Fresh concerns over use of antibiotics in farming
A little closer to home is the story of MRSA ST398 (methicillin-resistant Staphylococcus aureus CC398). Scientists first spotted this strain nine years ago in the Netherlands. A sickly child was taken to hospital by her parents, who were pig farmers. When scientists tested the pigs, they found the same strain of Staph. aureus as was identified in the child. “Pig MRSA” was born.
Last year, US scientists discovered that when this strain first jumped from humans to pigs, it acquired resistance “as a result of farm antibiotic exposure”. In the Netherlands, ST398 accounts for just under 40 per cent of human MRSA cases. It can cause fatal infections in humans, including damage to the heart and blood infections.
To the alarm of the UK dairy industry, last year scientists discovered MRSA ST398 in milk. In October, it was discovered that a retired part-time cattle farmer in the west of Ireland had been infected with the same MRSA ST398.
Ireland’s Health Protection Surveillance Centre reported that “it is impossible to completely rule out a link between the patient and animal sources” and that if further cases of this strain of MRSA are identified in humans, then screening for admission to hospital will include those who have had contact with livestock.
MRSA ST398 is resistant to an antibiotic called tetracycline. According to an Irish Medicine Board report in 2010, tetracyclines accounted for 36 per cent of all antibiotics sold in Ireland for veterinary use that year.
Is the discovery of MRSA ST398 in British milk a warning for Irish dairy farmers? Irish dairy and beef farms are expanding. The Department of Agriculture’s Food Harvest targets specify an increase in milk output by 50 per cent and beef output by 40 per cent by 2020. Positive stuff, but this will come with its own pressures.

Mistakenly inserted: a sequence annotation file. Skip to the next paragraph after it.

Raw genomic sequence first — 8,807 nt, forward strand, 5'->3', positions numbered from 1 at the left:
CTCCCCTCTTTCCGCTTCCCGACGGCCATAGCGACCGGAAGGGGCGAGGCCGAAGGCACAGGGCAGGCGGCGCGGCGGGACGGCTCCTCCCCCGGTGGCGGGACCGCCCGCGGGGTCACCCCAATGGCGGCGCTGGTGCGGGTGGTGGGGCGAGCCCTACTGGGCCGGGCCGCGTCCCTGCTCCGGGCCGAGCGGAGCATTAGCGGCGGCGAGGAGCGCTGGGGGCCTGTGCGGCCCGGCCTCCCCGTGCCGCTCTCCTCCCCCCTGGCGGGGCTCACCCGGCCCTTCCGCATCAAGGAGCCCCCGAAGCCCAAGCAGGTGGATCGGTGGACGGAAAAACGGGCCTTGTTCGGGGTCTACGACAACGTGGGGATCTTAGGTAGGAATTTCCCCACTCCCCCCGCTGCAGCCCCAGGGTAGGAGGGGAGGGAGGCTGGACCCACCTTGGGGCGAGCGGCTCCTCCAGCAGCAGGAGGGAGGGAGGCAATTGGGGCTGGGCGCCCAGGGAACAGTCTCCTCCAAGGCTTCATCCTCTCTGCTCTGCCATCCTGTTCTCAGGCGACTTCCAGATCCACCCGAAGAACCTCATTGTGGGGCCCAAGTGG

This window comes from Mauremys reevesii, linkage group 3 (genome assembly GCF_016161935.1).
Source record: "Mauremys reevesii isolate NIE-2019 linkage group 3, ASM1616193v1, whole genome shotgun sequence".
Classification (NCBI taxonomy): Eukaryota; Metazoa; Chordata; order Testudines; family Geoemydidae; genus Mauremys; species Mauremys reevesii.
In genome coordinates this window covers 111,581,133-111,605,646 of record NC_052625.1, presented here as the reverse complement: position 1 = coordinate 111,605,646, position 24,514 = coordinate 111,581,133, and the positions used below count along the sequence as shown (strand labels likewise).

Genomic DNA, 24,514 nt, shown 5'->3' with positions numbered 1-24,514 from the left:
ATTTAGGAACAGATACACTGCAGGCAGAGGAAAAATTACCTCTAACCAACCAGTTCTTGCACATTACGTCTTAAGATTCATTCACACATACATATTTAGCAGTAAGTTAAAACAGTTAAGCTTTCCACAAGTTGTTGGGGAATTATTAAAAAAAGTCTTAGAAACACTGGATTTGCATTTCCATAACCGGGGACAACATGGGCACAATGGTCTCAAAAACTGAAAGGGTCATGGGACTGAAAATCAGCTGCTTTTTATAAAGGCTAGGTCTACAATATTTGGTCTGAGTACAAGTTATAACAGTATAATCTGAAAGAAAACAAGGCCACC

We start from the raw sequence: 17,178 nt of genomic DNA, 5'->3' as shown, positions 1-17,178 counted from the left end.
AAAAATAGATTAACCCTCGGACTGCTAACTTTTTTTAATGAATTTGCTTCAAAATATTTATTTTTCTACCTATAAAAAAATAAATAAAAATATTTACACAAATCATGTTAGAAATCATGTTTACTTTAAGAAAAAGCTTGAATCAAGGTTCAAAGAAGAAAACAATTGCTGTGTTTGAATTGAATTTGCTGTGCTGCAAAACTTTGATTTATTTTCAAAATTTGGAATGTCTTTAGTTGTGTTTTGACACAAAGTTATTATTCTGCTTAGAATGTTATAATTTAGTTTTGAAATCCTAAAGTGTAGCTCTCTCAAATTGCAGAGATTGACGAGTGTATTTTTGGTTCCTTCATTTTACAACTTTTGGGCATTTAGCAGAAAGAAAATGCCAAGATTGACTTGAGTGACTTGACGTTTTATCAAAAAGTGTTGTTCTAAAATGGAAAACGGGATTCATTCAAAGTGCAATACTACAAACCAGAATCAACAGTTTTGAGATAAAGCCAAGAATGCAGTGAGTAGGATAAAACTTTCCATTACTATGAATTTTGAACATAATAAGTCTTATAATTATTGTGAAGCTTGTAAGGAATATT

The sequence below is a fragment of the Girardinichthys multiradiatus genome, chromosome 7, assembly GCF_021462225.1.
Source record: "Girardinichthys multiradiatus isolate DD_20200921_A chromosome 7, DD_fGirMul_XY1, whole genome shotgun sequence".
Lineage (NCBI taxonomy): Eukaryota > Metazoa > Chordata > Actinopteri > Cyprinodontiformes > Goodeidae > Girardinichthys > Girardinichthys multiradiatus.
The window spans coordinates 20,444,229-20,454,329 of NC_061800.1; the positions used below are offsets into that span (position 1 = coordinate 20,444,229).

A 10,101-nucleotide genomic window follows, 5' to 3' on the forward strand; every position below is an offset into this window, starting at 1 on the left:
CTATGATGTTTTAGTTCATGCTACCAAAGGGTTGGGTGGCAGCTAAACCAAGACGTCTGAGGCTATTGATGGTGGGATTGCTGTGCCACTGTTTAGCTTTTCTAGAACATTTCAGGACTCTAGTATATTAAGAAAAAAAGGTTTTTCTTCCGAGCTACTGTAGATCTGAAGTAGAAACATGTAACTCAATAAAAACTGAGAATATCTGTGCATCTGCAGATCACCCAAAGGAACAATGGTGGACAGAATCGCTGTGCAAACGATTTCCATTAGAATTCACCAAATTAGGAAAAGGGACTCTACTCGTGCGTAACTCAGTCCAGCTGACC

“If we start intensifying our food production, we need to do this in a sustainable way,” says Prof Séamus Fanning, food safety expert in UCD. “We must withdraw our dependence on antibiotics in farming and keep the drugs for other things.”
Dr Mark Holmes, who led the UK team which discovered MRSA ST398 in milk, says the downward price pressures put on farmers by major retailers can increase antibiotic usage.
“If farmers were not screwed into the ground by the supermarkets and allowed to get a fair price for their milk,” he said in 2012, “they would be able to use fewer antibiotics.”
The use of antibiotics on farms is of concern across Europe. Antibiotics as growth promoters – still allowed in the US – has been banned in Europe since 2006. In 2011, the European Commission published a five-year plan to reduce resistance. Half of the proposed actions address the use of antibiotics in agriculture.
Some believe that with the emerging horse meat scandal, the opportunity for Europe in general – and Ireland in particular – to establish a global reputation for high-quality standards in food production, is significant .